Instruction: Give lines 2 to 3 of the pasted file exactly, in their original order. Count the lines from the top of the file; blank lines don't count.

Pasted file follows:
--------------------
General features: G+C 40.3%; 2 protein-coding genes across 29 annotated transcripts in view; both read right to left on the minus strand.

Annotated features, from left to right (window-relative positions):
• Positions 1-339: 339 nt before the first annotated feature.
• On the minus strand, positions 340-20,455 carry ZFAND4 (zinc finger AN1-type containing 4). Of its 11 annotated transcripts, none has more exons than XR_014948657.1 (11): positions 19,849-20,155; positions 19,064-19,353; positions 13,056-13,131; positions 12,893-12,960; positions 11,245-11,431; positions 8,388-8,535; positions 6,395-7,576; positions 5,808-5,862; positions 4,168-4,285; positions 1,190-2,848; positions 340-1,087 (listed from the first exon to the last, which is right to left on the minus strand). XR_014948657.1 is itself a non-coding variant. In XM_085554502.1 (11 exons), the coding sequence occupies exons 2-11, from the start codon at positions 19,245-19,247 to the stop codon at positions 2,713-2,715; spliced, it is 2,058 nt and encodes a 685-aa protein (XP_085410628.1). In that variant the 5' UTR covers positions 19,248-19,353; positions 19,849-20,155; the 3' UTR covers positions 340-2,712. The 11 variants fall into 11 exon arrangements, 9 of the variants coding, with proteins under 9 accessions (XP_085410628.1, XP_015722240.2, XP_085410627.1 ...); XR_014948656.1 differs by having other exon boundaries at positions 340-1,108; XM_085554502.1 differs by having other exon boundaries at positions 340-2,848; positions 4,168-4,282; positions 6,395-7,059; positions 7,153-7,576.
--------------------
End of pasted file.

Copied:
Annotated features, from left to right (window-relative positions):
• Positions 1-339: 339 nt before the first annotated feature.